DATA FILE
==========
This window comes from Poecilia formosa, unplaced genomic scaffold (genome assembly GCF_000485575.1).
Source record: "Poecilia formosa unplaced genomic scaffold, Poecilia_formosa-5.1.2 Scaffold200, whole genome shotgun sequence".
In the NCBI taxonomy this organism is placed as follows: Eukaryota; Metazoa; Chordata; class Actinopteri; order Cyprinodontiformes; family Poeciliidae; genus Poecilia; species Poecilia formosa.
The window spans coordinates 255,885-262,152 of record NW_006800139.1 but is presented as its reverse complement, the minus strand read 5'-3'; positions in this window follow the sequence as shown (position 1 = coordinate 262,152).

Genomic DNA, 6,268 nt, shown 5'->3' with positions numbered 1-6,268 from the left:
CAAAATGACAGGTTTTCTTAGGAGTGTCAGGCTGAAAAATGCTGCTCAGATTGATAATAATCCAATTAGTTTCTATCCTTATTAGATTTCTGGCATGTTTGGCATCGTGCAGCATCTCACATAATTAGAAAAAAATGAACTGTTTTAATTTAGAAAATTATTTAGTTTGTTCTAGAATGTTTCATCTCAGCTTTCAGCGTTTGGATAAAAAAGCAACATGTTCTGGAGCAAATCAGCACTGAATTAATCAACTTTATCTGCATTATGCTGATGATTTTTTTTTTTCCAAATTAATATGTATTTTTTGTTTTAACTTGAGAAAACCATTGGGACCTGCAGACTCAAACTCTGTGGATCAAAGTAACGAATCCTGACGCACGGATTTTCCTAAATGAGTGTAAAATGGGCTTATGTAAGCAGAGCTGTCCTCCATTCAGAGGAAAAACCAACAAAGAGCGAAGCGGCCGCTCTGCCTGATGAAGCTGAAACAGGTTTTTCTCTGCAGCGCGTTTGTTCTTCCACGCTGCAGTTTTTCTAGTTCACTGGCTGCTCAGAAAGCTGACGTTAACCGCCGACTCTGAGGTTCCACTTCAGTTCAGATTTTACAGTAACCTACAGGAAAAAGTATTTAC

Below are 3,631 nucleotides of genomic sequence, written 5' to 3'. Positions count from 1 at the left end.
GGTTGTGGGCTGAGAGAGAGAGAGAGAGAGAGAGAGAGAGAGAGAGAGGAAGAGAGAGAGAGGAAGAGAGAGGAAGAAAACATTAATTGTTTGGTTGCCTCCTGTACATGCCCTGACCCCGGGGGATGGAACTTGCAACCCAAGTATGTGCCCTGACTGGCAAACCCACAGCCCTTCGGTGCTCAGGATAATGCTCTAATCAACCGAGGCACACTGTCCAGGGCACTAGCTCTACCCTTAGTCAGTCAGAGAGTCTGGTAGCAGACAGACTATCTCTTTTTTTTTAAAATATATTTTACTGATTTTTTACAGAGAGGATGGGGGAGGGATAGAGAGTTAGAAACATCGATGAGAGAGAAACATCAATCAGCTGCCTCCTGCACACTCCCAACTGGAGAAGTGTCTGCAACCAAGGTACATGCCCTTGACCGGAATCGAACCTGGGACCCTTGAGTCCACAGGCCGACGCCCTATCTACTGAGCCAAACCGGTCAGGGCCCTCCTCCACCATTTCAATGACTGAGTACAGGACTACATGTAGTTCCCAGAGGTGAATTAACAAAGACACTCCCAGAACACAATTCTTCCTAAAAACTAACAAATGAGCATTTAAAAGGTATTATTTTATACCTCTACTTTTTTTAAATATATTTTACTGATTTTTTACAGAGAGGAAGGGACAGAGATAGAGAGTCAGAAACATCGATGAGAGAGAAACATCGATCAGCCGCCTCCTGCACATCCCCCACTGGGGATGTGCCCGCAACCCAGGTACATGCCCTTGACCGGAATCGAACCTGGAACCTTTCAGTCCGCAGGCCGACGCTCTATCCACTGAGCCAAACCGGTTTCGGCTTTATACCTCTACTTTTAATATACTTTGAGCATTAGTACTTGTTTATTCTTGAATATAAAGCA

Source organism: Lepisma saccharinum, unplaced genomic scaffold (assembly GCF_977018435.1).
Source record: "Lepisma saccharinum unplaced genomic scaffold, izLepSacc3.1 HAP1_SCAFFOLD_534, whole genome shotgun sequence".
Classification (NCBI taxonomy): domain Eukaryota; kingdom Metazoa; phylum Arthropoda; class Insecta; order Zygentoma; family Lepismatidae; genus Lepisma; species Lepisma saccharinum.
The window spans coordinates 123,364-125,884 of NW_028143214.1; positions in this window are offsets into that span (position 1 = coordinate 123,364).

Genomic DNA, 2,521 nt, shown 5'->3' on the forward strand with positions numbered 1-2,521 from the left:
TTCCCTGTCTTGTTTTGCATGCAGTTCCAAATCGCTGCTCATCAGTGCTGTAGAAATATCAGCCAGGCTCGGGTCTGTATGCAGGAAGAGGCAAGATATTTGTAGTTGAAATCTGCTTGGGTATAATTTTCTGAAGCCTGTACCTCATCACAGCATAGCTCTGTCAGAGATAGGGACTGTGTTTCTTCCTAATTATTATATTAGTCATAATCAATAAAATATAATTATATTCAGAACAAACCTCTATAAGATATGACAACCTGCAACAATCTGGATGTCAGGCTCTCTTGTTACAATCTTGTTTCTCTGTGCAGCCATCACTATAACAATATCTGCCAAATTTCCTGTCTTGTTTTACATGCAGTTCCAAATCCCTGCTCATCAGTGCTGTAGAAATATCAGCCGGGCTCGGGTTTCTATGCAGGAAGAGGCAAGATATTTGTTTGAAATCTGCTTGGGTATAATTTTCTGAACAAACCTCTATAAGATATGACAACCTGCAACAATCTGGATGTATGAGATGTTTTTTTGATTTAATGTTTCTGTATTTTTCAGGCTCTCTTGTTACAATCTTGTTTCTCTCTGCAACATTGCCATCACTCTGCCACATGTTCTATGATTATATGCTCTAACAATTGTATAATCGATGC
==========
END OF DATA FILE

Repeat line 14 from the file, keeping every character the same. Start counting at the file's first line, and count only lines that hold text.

TTCCCTGTCTTGTTTTGCATGCAGTTCCAAATCGCTGCTCATCAGTGCTGTAGAAATATCAGCCAGGCTCGGGTCTGTATGCAGGAAGAGGCAAGATATTTGTAGTTGAAATCTGCTTGGGTATAATTTTCTGAAGCCTGTACCTCATCACAGCATAGCTCTGTCAGAGATAGGGACTGTGTTTCTTCCTAATTATTATATTAGTCATAATCAATAAAATATAATTATATTCAGAACAAACCTCTATAAGATATGACAACCTGCAACAATCTGGATGTCAGGCTCTCTTGTTACAATCTTGTTTCTCTGTGCAGCCATCACTATAACAATATCTGCCAAATTTCCTGTCTTGTTTTACATGCAGTTCCAAATCCCTGCTCATCAGTGCTGTAGAAATATCAGCCGGGCTCGGGTTTCTATGCAGGAAGAGGCAAGATATTTGTTTGAAATCTGCTTGGGTATAATTTTCTGAACAAACCTCTATAAGATATGACAACCTGCAACAATCTGGATGTATGAGATGTTTTTTTGATTTAATGTTTCTGTATTTTTCAGGCTCTCTTGTTACAATCTTGTTTCTCTCTGCAACATTGCCATCACTCTGCCACATGTTCTATGATTATATGCTCTAACAATTGTATAATCGATGC